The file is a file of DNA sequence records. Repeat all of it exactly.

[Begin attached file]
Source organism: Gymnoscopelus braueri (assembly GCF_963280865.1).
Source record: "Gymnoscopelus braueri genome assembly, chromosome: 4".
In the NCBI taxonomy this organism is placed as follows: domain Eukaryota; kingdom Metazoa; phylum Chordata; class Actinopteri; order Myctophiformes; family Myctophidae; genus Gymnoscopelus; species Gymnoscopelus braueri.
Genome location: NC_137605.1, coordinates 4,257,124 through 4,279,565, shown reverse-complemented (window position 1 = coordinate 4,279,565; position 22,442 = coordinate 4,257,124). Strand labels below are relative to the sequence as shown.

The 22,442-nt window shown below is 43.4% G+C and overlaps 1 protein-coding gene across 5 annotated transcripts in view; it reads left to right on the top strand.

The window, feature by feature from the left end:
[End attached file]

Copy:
Source organism: Gymnoscopelus braueri (assembly GCF_963280865.1).
Source record: "Gymnoscopelus braueri genome assembly, chromosome: 4".
In the NCBI taxonomy this organism is placed as follows: domain Eukaryota; kingdom Metazoa; phylum Chordata; class Actinopteri; order Myctophiformes; family Myctophidae; genus Gymnoscopelus; species Gymnoscopelus braueri.
Genome location: NC_137605.1, coordinates 4,257,124 through 4,279,565, shown reverse-complemented (window position 1 = coordinate 4,279,565; position 22,442 = coordinate 4,257,124). Strand labels below are relative to the sequence as shown.

The 22,442-nt window shown below is 43.4% G+C and overlaps 1 protein-coding gene across 5 annotated transcripts in view; it reads left to right on the top strand.

The window, feature by feature from the left end: